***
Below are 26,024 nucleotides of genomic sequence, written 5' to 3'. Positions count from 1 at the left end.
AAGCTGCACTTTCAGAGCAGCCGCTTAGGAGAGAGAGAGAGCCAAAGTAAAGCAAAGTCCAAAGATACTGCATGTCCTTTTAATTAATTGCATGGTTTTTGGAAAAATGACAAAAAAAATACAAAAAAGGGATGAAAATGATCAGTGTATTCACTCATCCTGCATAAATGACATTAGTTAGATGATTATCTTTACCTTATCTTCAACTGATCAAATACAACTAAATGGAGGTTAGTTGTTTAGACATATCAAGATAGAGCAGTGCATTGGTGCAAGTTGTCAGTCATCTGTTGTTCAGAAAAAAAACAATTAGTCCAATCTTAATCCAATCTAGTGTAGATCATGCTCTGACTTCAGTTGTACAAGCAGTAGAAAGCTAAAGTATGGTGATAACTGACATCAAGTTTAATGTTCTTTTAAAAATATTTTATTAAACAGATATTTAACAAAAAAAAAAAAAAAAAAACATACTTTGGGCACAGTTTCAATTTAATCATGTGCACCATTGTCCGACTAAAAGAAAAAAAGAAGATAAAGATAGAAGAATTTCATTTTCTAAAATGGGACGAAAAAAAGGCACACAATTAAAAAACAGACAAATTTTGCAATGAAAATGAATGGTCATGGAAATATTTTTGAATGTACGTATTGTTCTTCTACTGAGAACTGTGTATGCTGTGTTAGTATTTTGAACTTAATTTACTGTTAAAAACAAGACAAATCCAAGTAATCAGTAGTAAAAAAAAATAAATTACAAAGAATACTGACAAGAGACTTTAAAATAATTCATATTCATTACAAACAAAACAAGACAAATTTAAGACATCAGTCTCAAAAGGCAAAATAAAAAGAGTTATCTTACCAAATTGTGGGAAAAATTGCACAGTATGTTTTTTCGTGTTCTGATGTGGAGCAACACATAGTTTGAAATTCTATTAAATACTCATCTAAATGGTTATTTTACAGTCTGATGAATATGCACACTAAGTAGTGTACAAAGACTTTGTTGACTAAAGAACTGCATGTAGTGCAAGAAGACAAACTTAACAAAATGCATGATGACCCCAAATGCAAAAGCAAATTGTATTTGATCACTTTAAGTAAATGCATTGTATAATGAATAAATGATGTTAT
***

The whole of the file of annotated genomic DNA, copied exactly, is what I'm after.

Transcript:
Below are 26,024 nucleotides of genomic sequence, written 5' to 3'. Positions count from 1 at the left end.
AAGCTGCACTTTCAGAGCAGCCGCTTAGGAGAGAGAGAGAGCCAAAGTAAAGCAAAGTCCAAAGATACTGCATGTCCTTTTAATTAATTGCATGGTTTTTGGAAAAATGACAAAAAAAATACAAAAAAGGGATGAAAATGATCAGTGTATTCACTCATCCTGCATAAATGACATTAGTTAGATGATTATCTTTACCTTATCTTCAACTGATCAAATACAACTAAATGGAGGTTAGTTGTTTAGACATATCAAGATAGAGCAGTGCATTGGTGCAAGTTGTCAGTCATCTGTTGTTCAGAAAAAAAACAATTAGTCCAATCTTAATCCAATCTAGTGTAGATCATGCTCTGACTTCAGTTGTACAAGCAGTAGAAAGCTAAAGTATGGTGATAACTGACATCAAGTTTAATGTTCTTTTAAAAATATTTTATTAAACAGATATTTAACAAAAAAAAAAAAAAAAAAACATACTTTGGGCACAGTTTCAATTTAATCATGTGCACCATTGTCCGACTAAAAGAAAAAAAGAAGATAAAGATAGAAGAATTTCATTTTCTAAAATGGGACGAAAAAAAGGCACACAATTAAAAAACAGACAAATTTTGCAATGAAAATGAATGGTCATGGAAATATTTTTGAATGTACGTATTGTTCTTCTACTGAGAACTGTGTATGCTGTGTTAGTATTTTGAACTTAATTTACTGTTAAAAACAAGACAAATCCAAGTAATCAGTAGTAAAAAAAAATAAATTACAAAGAATACTGACAAGAGACTTTAAAATAATTCATATTCATTACAAACAAAACAAGACAAATTTAAGACATCAGTCTCAAAAGGCAAAATAAAAAGAGTTATCTTACCAAATTGTGGGAAAAATTGCACAGTATGTTTTTTCGTGTTCTGATGTGGAGCAACACATAGTTTGAAATTCTATTAAATACTCATCTAAATGGTTATTTTACAGTCTGATGAATATGCACACTAAGTAGTGTACAAAGACTTTGTTGACTAAAGAACTGCATGTAGTGCAAGAAGACAAACTTAACAAAATGCATGATGACCCCAAATGCAAAAGCAAATTGTATTTGATCACTTTAAGTAAATGCATTGTATAATGAATAAATGATGTTAT